Kal by Judy Nunn

By Judy Nunn

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Example text

He was certainly very handsome. But she breathed a sigh of frustration and forced the images from her mind. It was not only sinful, it was foolish to torment herself like this. Determined to concentrate instead on the exciting new world that lay ahead, she tuned into the girls’ chatter. They were agreeing that it was wise to be especially nice to the Americans—they invariably tipped. The Italians, Austrians, Swiss and Germans rarely did, the English only sparingly and the French never. No, definitely the Americans, they said, and Caterina thought they were very sophisticated.

It was late; only a few cottages displayed the lights of their candles or lamps. There was no light evident at the big house but he knew Sarina would be waiting for him, there in the dark. His life had changed since that night. He had tried to reason with her. He had even tried to pretend that she was joking, although he knew she was not. ’ he had finally argued. ‘It is not joy I want from you, Giovanni,’ she said. ’ Sarina did not want to sound hard and ruthless, she knew it was not attractive.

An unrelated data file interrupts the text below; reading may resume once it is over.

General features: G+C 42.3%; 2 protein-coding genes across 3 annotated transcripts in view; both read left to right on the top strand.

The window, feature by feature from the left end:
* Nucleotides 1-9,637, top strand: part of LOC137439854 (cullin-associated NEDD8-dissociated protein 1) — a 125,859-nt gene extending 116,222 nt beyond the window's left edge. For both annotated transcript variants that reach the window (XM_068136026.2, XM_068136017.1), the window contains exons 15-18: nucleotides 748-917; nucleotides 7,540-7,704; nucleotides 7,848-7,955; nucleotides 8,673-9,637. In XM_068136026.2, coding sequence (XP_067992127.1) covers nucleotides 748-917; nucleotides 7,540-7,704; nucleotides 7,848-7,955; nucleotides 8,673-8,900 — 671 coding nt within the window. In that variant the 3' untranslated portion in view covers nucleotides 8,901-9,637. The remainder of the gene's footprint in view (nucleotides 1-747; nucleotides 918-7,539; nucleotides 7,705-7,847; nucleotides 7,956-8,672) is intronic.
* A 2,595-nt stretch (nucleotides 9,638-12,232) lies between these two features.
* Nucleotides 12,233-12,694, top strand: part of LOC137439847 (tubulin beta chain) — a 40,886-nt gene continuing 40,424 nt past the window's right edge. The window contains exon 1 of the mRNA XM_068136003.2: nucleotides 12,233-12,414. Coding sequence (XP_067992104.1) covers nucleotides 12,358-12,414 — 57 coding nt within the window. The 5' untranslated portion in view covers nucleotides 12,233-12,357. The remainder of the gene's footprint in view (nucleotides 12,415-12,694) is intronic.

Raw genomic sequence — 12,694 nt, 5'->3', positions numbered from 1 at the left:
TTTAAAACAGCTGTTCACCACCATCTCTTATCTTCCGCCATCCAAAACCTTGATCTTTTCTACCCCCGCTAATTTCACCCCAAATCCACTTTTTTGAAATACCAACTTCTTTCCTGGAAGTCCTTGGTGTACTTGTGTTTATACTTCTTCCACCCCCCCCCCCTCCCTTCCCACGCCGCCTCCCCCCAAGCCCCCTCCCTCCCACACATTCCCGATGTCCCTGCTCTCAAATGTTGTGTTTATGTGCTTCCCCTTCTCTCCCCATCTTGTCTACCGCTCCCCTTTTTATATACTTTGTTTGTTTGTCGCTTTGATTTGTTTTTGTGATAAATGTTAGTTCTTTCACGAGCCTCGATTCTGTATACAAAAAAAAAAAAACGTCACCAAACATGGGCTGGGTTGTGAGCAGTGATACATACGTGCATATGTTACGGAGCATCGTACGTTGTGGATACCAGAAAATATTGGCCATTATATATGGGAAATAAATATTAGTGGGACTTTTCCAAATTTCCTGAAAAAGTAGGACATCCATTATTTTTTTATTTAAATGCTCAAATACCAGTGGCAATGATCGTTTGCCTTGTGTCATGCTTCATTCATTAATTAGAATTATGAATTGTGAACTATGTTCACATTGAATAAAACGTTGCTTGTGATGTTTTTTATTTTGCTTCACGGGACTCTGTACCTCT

She hated the house now. Now it mirrored the emptiness of her life. What value beauty when there was no one to share it with? As darkness descended, Sarina continued to prowl the balconies. She did not care if the servants wondered at her restlessness. Let them. Old fools. So what if they suspected something? Let them tell their tales, she would denounce them as liars and dismiss them. But they would not dare tell. They were too old to find work elsewhere; they would not dare threaten their comfortable existence.

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